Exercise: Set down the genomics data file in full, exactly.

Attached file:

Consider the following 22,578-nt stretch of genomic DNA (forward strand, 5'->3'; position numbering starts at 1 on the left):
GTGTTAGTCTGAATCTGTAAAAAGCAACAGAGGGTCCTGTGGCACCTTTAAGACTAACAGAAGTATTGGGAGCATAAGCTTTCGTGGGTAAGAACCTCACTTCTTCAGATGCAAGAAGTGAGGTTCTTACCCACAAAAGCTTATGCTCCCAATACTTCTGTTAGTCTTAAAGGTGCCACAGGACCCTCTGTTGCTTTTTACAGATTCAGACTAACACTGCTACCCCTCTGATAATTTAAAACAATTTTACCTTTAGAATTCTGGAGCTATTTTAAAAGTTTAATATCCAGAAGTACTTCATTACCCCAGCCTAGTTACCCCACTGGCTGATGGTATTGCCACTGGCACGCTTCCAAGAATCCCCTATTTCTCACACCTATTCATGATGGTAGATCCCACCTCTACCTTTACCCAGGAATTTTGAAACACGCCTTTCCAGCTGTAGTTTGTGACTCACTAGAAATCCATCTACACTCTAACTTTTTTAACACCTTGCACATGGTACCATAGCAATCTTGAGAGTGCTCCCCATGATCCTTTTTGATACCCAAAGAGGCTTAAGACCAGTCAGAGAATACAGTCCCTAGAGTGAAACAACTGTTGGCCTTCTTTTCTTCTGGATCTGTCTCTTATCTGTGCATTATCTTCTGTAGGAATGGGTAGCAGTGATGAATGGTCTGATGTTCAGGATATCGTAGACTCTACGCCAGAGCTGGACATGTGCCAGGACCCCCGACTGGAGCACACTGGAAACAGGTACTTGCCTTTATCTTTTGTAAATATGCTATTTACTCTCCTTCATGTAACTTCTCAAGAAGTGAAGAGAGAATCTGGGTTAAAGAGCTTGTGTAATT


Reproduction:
Consider the following 22,578-nt stretch of genomic DNA (forward strand, 5'->3'; position numbering starts at 1 on the left):
GTGTTAGTCTGAATCTGTAAAAAGCAACAGAGGGTCCTGTGGCACCTTTAAGACTAACAGAAGTATTGGGAGCATAAGCTTTCGTGGGTAAGAACCTCACTTCTTCAGATGCAAGAAGTGAGGTTCTTACCCACAAAAGCTTATGCTCCCAATACTTCTGTTAGTCTTAAAGGTGCCACAGGACCCTCTGTTGCTTTTTACAGATTCAGACTAACACTGCTACCCCTCTGATAATTTAAAACAATTTTACCTTTAGAATTCTGGAGCTATTTTAAAAGTTTAATATCCAGAAGTACTTCATTACCCCAGCCTAGTTACCCCACTGGCTGATGGTATTGCCACTGGCACGCTTCCAAGAATCCCCTATTTCTCACACCTATTCATGATGGTAGATCCCACCTCTACCTTTACCCAGGAATTTTGAAACACGCCTTTCCAGCTGTAGTTTGTGACTCACTAGAAATCCATCTACACTCTAACTTTTTTAACACCTTGCACATGGTACCATAGCAATCTTGAGAGTGCTCCCCATGATCCTTTTTGATACCCAAAGAGGCTTAAGACCAGTCAGAGAATACAGTCCCTAGAGTGAAACAACTGTTGGCCTTCTTTTCTTCTGGATCTGTCTCTTATCTGTGCATTATCTTCTGTAGGAATGGGTAGCAGTGATGAATGGTCTGATGTTCAGGATATCGTAGACTCTACGCCAGAGCTGGACATGTGCCAGGACCCCCGACTGGAGCACACTGGAAACAGGTACTTGCCTTTATCTTTTGTAAATATGCTATTTACTCTCCTTCATGTAACTTCTCAAGAAGTGAAGAGAGAATCTGGGTTAAAGAGCTTGTGTAATT